In the 17th century, pieces scored for large instrumental ensemble did not precisely designate which instruments were to play which parts, as is the practice from the 19th century to the current period. When composers from the 17th century wrote pieces, they expected that these works would be performed by whatever group of musicians were available. To give one example, whereas the bassline in a 19th-century work is scored for cellos, double basses and other specific instruments, in a 17th-century work, a basso continuo part for a sinfonia would not specify which instruments would play the part. A performance of the piece might be done with a basso continuo group as small as a single cello and harpsichord. However, if a bigger budget was available for a performance and a larger sound was required, a basso continuo group might include multiple chord-playing instruments (harpsichord, lute, etc.) and a range of bass instruments, including cello, double bass, bass viol or even a serpent, an early bass wind instrument.
LaRue, Bonds, Walsh, and Wilson write in the second edition of The New Grove Dictionary of Music and Musicians that "the symphony was cultivated with extraordinary intensity" in the 18th century.It played a role in many areas of public life, including church services, but a particularly strong area of support for symphonic performances was the aristocracy. In Vienna, perhaps the most important location in Europe for the composition of symphonies, "literally hundreds of noble families supported musical establishments, generally dividing their time between Vienna and their ancestral estate [elsewhere in the Empire]". Since the normal size of the orchestra at the time was quite small, many of these courtly establishments were capable of performing symphonies. The young Joseph Haydn, taking up his first job as a music director in 1757 for the Morzin family, found that when the Morzin household was in Vienna, his own orchestra was only part of a lively and competitive musical scene, with multiple aristocrats sponsoring concerts with their own ensembles.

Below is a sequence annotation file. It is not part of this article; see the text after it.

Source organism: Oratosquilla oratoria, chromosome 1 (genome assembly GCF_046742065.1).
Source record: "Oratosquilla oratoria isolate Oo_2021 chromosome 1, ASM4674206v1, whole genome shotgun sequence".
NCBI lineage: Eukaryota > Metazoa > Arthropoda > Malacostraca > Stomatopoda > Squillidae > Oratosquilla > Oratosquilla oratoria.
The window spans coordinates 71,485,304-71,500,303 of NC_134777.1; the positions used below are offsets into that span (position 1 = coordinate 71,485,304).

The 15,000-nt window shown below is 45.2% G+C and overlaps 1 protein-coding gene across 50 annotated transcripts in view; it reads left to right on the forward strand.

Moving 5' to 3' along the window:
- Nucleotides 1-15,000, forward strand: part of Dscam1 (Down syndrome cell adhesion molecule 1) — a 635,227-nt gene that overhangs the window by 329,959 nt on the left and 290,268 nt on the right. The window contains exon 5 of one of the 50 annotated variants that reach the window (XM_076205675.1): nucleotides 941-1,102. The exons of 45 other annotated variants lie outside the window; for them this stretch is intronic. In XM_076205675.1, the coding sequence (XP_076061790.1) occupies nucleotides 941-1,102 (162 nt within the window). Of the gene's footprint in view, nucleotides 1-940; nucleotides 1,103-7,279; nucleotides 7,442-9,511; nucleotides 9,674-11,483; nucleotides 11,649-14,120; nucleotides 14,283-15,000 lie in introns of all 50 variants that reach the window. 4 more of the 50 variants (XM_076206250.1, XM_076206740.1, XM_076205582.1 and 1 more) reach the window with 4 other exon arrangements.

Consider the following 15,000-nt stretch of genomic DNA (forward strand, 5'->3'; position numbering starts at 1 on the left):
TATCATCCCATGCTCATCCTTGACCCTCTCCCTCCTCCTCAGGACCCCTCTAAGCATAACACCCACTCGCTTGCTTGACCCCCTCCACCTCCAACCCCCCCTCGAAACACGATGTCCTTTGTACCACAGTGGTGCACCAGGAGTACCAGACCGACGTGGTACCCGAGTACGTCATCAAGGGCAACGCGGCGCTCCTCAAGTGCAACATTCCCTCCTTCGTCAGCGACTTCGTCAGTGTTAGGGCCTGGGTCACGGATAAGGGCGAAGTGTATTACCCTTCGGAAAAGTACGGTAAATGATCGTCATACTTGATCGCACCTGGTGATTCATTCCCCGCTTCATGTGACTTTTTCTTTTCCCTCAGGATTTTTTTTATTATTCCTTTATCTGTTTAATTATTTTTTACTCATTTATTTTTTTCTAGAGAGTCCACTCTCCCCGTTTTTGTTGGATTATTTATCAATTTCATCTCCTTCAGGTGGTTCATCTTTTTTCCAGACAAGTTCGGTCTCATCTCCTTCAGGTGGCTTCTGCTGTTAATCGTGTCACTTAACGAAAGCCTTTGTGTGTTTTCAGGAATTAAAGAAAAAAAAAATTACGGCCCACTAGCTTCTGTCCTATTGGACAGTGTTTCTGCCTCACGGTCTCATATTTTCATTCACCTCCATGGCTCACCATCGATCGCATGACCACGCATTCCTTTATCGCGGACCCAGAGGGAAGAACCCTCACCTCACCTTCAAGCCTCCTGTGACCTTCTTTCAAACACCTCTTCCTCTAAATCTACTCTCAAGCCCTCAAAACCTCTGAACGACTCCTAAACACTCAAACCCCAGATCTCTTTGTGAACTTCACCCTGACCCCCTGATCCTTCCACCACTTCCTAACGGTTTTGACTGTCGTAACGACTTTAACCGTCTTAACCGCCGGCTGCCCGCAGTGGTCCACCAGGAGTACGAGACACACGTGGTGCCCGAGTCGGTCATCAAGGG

LaRue, Bonds, Walsh, and Wilson's article traces the gradual expansion of the symphonic orchestra through the 18th century.At first, symphonies were string symphonies, written in just four parts: first violin, second violin, viola, and bass (the bass line was taken by cello(s), double bass(es) playing the part an octave below, and perhaps also a bassoon). Occasionally the early symphonists even dispensed with the viola part, thus creating three-part symphonies. A basso continuo part including a bassoon together with a harpsichord or other chording instrument was also possible.
The first additions to this simple ensemble were a pair of horns, occasionally a pair of oboes, and then both horns and oboes together. Over the century, other instruments were added to the classical orchestra: flutes (sometimes replacing the oboes), separate parts for bassoons, clarinets, and trumpets and timpani. Works varied in their scoring concerning which of these additional instruments were to appear. The full-scale classical orchestra, deployed at the end of the century for the largest-scale symphonies, has the standard string ensemble mentioned above, pairs of winds (flutes, oboes, clarinets, bassoons), a pair of horns, and timpani. A keyboard continuo instrument (harpsichord or piano) remained an option.